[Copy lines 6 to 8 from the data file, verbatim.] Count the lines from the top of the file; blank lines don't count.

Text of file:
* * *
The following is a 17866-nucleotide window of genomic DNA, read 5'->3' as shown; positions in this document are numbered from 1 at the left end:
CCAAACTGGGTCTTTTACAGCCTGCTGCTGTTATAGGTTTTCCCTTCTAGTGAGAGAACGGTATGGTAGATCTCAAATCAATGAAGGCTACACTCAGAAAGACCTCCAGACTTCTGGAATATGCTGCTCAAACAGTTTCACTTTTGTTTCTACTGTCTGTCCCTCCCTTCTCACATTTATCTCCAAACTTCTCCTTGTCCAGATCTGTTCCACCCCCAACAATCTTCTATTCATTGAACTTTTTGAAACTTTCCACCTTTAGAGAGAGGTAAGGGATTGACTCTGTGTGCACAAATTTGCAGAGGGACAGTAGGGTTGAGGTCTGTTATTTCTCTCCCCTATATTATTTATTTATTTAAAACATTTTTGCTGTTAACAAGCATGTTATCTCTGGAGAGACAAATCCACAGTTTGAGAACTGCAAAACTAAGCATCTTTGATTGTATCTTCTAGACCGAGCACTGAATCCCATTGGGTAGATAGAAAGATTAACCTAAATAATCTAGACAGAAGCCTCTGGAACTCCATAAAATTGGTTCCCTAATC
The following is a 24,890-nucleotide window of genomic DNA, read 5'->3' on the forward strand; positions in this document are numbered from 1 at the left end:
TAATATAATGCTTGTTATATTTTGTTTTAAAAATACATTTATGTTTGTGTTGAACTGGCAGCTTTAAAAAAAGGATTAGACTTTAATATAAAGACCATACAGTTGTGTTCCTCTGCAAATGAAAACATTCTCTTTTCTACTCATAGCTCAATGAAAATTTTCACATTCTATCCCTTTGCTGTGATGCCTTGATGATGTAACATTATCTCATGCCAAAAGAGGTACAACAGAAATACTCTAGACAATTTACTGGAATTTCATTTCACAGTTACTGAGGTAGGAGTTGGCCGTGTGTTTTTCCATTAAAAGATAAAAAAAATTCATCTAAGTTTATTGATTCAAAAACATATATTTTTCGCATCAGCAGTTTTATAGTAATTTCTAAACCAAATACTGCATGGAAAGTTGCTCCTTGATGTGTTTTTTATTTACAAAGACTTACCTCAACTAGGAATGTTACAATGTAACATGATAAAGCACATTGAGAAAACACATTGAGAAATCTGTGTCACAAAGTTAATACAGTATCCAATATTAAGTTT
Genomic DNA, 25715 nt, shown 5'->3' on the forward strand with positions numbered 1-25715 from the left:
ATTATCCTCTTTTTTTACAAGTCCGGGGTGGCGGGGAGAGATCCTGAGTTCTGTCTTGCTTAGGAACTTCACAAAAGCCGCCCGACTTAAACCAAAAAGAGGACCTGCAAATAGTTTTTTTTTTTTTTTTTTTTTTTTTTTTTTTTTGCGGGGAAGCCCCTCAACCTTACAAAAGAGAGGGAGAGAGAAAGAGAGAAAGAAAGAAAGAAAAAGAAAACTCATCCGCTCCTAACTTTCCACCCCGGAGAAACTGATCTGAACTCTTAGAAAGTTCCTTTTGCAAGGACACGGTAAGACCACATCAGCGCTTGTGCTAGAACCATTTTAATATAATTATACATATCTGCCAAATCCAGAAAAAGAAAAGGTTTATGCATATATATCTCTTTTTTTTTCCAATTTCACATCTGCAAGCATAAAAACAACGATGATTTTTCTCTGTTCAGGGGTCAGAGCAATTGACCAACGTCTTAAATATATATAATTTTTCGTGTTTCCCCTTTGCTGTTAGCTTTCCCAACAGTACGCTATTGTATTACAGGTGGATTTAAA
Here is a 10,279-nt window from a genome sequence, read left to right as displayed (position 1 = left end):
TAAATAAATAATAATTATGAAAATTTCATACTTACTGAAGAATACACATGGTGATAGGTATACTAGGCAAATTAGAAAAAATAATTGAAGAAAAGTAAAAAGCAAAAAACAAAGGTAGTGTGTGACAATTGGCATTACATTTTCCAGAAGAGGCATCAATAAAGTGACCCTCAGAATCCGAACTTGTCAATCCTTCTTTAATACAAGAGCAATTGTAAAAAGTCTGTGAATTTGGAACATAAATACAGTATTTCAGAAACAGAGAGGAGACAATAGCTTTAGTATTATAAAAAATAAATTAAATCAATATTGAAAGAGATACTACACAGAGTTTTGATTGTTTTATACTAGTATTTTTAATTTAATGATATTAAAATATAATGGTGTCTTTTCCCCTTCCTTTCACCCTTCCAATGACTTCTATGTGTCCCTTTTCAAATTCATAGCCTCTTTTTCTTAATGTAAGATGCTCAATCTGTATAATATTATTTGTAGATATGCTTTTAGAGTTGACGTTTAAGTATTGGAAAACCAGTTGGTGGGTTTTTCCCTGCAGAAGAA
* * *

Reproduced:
ATTATCCTCTTTTTTTACAAGTCCGGGGTGGCGGGGAGAGATCCTGAGTTCTGTCTTGCTTAGGAACTTCACAAAAGCCGCCCGACTTAAACCAAAAAGAGGACCTGCAAATAGTTTTTTTTTTTTTTTTTTTTTTTTTTTTTTTTTGCGGGGAAGCCCCTCAACCTTACAAAAGAGAGGGAGAGAGAAAGAGAGAAAGAAAGAAAGAAAAAGAAAACTCATCCGCTCCTAACTTTCCACCCCGGAGAAACTGATCTGAACTCTTAGAAAGTTCCTTTTGCAAGGACACGGTAAGACCACATCAGCGCTTGTGCTAGAACCATTTTAATATAATTATACATATCTGCCAAATCCAGAAAAAGAAAAGGTTTATGCATATATATCTCTTTTTTTTTCCAATTTCACATCTGCAAGCATAAAAACAACGATGATTTTTCTCTGTTCAGGGGTCAGAGCAATTGACCAACGTCTTAAATATATATAATTTTTCGTGTTTCCCCTTTGCTGTTAGCTTTCCCAACAGTACGCTATTGTATTACAGGTGGATTTAAA
Here is a 10,279-nt window from a genome sequence, read left to right as displayed (position 1 = left end):
TAAATAAATAATAATTATGAAAATTTCATACTTACTGAAGAATACACATGGTGATAGGTATACTAGGCAAATTAGAAAAAATAATTGAAGAAAAGTAAAAAGCAAAAAACAAAGGTAGTGTGTGACAATTGGCATTACATTTTCCAGAAGAGGCATCAATAAAGTGACCCTCAGAATCCGAACTTGTCAATCCTTCTTTAATACAAGAGCAATTGTAAAAAGTCTGTGAATTTGGAACATAAATACAGTATTTCAGAAACAGAGAGGAGACAATAGCTTTAGTATTATAAAAAATAAATTAAATCAATATTGAAAGAGATACTACACAGAGTTTTGATTGTTTTATACTAGTATTTTTAATTTAATGATATTAAAATATAATGGTGTCTTTTCCCCTTCCTTTCACCCTTCCAATGACTTCTATGTGTCCCTTTTCAAATTCATAGCCTCTTTTTCTTAATGTAAGATGCTCAATCTGTATAATATTATTTGTAGATATGCTTTTAGAGTTGACGTTTAAGTATTGGAAAACCAGTTGGTGGGTTTTTCCCTGCAGAAGAA